Today, more than 476 million Indigenous Peoples, living in more than 90 countries across the world in seven socio-cultural regions, have developed unique territorial management practices that manage to generate food whilst preserving biodiversity. In a world where food security is becoming increasingly unstable , the way Indigenous Peoples grow and consume food holds answers to the wo
Local and indigenous knowledge refers to the understandings, skills and philosophies developed by societies with long histories of interaction with their natural surroundings. For rural and Indigenous Peoples, local knowledge informs decision-making about fundamental aspects of day-to-day life.
The Sarayaku people of eastern Ecuador have declared their traditional Amazonian home as Kawsak Sacha — a living forest with rights.
On Mindanao, in the Philippines, the Manobo people have created a local and regional governance structure for their lands, including Bagani, or warriors, to police the area against logging and poaching.
Indigenous Peoples globally have high exposure to environmental change and are often considered an ‘‘at-risk’’ population, although there is growing evidence of their resilience. Ample research illustrates that Indigenous Peoples are actively observing and adapting to change in a diversity of ways.
Of the many issues raised by the COVID-19 pandemic, perhaps the most unsettling is that it is likely to be only a beginning — that the world is threatened with future plagues brought on by factors such as environmental degradation and human encroachment on animal habitats.
The World Health Organization (WHO) estimates that some 60% of human diseases already originate from animals. As urban areas spread across the world, and forests are chopped down, zoonosis — the jump of pathogens such as viruses from animal to human — becomes more likely and common.
Join the Ford Foundation, the Land Portal Foundation, the Tenure Facility and the Thomson Reuters Foundation for a webinar on May 20th. The link between “environmental imbalances” and “emerging infectious diseases” is well established in literature; studies have shown that activities associated with deforestation, and subsequent biodiversity loss, contribute to the spread of disease v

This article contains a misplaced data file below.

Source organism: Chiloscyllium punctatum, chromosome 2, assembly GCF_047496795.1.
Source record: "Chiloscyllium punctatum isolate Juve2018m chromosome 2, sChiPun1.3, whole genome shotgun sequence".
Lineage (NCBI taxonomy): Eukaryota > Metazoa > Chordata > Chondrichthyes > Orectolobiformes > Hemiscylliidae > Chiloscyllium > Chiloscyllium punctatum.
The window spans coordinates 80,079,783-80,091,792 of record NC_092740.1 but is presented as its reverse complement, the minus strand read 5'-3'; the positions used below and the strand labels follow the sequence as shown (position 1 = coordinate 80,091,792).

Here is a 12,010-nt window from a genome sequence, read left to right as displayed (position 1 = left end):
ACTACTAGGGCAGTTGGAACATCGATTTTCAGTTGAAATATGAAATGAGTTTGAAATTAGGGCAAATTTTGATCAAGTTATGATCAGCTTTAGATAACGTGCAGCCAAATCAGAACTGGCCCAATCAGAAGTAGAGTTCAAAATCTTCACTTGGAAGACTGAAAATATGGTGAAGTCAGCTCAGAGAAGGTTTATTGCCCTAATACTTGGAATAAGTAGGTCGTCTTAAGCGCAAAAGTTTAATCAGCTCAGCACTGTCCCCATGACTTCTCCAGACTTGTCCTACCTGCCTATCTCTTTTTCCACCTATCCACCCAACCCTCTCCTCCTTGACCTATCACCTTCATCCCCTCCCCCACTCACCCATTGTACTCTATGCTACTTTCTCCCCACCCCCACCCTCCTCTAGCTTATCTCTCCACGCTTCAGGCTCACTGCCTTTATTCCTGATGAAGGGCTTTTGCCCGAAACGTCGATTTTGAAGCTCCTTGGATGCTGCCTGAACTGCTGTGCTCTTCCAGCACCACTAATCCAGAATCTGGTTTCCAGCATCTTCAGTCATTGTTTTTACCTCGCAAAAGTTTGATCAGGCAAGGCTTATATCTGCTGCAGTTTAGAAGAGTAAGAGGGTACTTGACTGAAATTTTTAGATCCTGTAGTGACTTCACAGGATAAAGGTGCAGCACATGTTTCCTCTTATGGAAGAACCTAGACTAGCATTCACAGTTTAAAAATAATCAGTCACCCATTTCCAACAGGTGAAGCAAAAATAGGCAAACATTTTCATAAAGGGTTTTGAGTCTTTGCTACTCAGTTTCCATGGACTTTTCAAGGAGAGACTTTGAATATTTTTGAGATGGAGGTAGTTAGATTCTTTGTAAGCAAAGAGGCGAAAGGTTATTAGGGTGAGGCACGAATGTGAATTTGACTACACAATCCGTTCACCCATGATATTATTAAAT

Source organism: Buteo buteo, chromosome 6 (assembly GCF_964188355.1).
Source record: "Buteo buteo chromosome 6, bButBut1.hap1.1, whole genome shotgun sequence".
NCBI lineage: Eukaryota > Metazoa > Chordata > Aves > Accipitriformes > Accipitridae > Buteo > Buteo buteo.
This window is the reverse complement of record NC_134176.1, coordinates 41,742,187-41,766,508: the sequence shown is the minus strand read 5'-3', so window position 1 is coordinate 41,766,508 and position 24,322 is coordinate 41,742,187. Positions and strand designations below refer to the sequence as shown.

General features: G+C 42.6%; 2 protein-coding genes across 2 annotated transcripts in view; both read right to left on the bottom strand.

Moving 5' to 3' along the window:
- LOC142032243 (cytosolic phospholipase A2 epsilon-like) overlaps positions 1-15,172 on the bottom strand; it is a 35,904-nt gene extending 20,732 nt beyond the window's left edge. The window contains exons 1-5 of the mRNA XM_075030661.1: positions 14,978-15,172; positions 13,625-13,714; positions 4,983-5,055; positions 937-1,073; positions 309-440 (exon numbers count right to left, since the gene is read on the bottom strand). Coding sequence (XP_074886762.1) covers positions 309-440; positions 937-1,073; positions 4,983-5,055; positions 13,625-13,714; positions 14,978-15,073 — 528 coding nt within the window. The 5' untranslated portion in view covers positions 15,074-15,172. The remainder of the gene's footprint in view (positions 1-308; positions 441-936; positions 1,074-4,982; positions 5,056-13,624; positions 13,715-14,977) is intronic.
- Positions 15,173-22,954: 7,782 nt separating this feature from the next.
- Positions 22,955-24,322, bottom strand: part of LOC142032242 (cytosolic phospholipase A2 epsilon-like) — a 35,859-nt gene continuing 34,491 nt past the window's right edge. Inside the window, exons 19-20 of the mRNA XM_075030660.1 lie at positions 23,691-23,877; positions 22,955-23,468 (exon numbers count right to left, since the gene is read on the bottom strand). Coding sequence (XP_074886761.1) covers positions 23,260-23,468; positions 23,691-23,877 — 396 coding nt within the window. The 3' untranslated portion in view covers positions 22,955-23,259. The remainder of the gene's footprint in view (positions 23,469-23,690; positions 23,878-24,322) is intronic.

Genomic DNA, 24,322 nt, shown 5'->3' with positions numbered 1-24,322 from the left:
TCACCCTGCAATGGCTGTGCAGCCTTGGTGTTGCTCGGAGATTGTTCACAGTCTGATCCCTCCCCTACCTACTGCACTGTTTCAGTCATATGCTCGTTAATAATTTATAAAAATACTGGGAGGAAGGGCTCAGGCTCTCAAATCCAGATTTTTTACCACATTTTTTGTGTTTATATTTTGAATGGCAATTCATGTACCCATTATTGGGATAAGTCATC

* This blog post was written by the following women: Patricia Chaves, Gigliola Silva Araújo, Natali Lacerda and Tereza Borba. They take us back to 2015, through to the present, telling us about the process of localizing the land-related SDGs and empowering local women to build multi-stakeholder platforms in order to change and influence policies that can affect their families, communities and lives. *
Worldwide, Indigenous Peoples are stewards over vast tracts of vital forest lands, but often without proper legal protections. Now a new landmark report has shown conclusively that when Indigenous Peoples have secure tenure over the forests they live in, deforestation and other forms of environmental degradation are at the very least tempered, if not halted altogether.
For over a decade, data advocates have reserved one day out of the year to celebrate open data. Now, more than ever, the world has turned to open data to support in addressing the complex and unprecedented challenges of our times. The ongoing global pandemic, systemic racism and global poverty, are but a few of the global issues that require openness and transparency, if we want to eradicate them as the most pressing social, economic and political problems of our day.
The theme for International Women’s Day this year was 'Women in Leadership: Achieving an Equal Future in a COVID-19 World’. It celebrated and highlighted the remarkable efforts made by women and girls around the globe to shape a more equitable future in the recovery from the COVID-19 pandemic.